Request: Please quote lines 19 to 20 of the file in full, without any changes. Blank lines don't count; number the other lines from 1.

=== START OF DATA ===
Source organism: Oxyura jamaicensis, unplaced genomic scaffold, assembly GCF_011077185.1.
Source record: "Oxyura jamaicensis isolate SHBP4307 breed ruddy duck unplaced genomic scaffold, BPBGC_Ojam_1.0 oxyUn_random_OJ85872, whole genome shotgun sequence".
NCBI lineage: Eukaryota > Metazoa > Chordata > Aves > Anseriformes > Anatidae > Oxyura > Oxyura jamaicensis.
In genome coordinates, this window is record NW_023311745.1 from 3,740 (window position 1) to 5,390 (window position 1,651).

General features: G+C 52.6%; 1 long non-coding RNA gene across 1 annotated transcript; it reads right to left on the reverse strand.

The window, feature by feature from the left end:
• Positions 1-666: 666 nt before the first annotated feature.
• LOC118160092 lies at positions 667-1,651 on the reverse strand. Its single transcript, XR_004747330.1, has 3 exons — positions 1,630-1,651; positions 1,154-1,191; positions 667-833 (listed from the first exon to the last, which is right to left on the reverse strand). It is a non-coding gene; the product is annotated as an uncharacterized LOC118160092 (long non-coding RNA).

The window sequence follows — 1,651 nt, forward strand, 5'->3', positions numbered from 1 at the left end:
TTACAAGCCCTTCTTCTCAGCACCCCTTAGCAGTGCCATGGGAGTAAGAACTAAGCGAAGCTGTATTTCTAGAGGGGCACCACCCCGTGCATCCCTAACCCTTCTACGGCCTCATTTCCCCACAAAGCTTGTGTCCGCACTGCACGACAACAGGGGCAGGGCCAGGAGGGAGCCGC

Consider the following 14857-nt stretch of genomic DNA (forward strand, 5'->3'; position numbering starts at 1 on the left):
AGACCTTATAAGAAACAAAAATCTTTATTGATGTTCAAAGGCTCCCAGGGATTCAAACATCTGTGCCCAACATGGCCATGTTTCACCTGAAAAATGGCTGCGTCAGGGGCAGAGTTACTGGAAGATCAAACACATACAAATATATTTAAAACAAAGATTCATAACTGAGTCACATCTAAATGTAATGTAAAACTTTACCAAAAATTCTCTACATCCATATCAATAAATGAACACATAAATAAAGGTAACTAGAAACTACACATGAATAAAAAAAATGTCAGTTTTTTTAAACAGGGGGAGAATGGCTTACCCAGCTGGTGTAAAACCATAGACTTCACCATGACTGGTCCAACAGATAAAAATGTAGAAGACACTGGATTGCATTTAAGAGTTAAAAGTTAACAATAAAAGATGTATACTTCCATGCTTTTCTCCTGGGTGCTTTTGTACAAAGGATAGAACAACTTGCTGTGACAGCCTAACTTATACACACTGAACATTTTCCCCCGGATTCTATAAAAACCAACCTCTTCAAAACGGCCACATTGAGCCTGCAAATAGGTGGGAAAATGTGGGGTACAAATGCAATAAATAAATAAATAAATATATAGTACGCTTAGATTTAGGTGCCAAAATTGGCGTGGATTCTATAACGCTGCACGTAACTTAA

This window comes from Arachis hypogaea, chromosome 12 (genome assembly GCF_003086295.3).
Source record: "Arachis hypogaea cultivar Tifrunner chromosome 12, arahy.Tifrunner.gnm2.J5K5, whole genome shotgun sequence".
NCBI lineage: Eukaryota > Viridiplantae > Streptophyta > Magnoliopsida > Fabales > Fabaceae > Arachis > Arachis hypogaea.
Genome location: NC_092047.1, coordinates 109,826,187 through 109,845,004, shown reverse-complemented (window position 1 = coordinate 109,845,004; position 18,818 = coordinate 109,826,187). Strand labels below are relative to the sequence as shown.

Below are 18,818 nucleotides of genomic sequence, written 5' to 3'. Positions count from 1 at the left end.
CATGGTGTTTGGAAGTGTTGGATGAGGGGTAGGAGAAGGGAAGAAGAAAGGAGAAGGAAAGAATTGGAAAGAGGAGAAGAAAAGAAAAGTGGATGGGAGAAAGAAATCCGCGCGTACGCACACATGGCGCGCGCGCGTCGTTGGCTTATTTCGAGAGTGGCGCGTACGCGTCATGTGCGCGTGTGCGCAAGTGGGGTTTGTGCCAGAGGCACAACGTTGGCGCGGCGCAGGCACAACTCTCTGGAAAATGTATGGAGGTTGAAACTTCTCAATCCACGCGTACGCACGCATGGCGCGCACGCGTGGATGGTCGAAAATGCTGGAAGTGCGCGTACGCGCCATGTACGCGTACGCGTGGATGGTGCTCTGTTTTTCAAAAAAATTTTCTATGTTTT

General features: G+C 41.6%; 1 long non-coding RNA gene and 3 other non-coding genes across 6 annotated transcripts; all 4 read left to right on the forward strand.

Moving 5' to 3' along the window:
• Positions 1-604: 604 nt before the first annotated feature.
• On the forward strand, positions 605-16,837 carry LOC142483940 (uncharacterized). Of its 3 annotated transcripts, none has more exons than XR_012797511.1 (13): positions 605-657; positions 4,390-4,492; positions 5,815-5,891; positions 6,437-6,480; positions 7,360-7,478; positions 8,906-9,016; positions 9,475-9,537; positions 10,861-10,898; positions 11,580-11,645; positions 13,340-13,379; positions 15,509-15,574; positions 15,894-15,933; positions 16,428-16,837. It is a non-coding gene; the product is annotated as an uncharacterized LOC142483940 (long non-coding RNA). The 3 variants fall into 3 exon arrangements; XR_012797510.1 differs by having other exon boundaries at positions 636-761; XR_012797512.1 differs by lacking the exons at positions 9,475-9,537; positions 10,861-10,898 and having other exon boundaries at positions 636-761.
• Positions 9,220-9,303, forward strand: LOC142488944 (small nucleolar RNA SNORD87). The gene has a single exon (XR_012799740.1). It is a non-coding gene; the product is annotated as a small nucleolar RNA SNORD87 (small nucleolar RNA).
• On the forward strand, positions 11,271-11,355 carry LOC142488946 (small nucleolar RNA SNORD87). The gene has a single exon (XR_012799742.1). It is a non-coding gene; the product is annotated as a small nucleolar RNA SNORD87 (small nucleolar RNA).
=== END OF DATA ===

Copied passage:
General features: G+C 41.6%; 1 long non-coding RNA gene and 3 other non-coding genes across 6 annotated transcripts; all 4 read left to right on the forward strand.

Moving 5' to 3' along the window: